What is Biotin?To understand the benefits you can gain from biotin, it's essential to understand what it is. Biotin, also known as vitamin H, is one of the B-complex vitamins. This group of essential nutrients helps your body break down food into energy by converting carbohydrates to glucose and metabolizing fats and proteins. Without it, proteins, fats, and carbohydrates would simply run through you without offering many benefits.
How Much Biotin Does Your Body Need?Because it's rare for someone to experience a lack of biotin, there isn't an official recommended dietary allowance. The generally agreed-upon daily amount of biotin for adolescents and adults is between 30 and 100 micrograms (mcg). Biotin is water-soluble, meaning your body doesn't store any excess amount. Extra biotin is eliminated from your body through urination.
What Are The Benefits of Biotin?What makes biotin so crucial for your skin, hair, and nails? For starters, remember how biotin helps your body metabolize proteins? One of those proteins is a protective enzyme called keratin, which makes up the structure of your skin, hair, and nails. So, by increasing keratin production, you can maintain the strength of your skin, hair, and nails, and possibly prevent them from becoming brittle or dry.
Multiple nutrients benefit your skin, hair, and nails. However, biotin helps your body absorb these nutrients more efficiently.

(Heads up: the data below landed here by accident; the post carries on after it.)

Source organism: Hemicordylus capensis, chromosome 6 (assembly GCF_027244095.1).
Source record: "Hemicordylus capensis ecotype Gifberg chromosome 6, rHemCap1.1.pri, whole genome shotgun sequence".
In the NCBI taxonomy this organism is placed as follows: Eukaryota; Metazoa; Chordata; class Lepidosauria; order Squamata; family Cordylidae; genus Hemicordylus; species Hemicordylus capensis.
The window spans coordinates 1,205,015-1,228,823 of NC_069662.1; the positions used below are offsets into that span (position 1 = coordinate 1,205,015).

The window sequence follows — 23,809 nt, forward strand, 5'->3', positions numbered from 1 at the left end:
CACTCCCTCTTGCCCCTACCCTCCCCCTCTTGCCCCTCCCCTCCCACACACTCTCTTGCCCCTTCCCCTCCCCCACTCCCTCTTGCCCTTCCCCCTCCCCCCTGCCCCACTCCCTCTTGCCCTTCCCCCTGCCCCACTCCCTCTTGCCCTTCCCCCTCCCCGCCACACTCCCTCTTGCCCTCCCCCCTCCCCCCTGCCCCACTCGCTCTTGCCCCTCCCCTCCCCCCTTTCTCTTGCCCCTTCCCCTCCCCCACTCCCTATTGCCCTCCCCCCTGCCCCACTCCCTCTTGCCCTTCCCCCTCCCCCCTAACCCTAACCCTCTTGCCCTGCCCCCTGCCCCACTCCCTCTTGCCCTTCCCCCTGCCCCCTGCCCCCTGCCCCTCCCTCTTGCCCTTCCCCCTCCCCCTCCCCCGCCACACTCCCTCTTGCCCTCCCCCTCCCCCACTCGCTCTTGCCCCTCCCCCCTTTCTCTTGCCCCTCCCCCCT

Strengthening your hair has the added benefit of helping to prevent hair loss. As we age, our follicles become weaker and lose much of their structure. Biotin can help preserve your follicles, helping to make hair thicker and stronger. And that goes for eyelashes and eyebrows just as much as the hair on your head.
Biotin has also been shown to support nail health, all thanks to the keratin that biotin helps your body produce.
One of the most common problems associated with a vitamin H deficiency is dry, itchy skin. So it's best to keep those biotin levels high to avoid it.
Finally, biotin is one of the B-Complex vitamins that your body relies upon to rebuild tissues that have broken down. Our skin cells don't last forever. Instead, they go through cycles of breakdown and regeneration. However, when cells break down faster than they regenerate, skin loses its elasticity and hydration, becoming dull, dry, and wrinkled. Biotin aids in the regeneration of skin tissue, keeping it looking as healthy as it can.
Sources of BiotinYou can find biotin in multiple food sources, making severe biotin deficiencies rare outside of medical conditions. However, increasing your biotin intake can help improve your overall health and appearance. So, you might as well boost your diet and consume more biotin-rich foods.
Some of the best sources of biotin include:
- Soybeans and other legumes
- Organ meats (liver, kidney)
We believe healthy habits should begin with understanding what's best for your body. Biotin not only helps enhance the health of your skin, hair, and nails, but it also allows the efficient absorption of other nutrients that can do the same and more. Of course, you should consult with a physician before starting any supplementation routine.
*These statements have not been evaluated by the Food and Drug Administration. This product is not intended to diagnose, treat, prevent or cure any disease.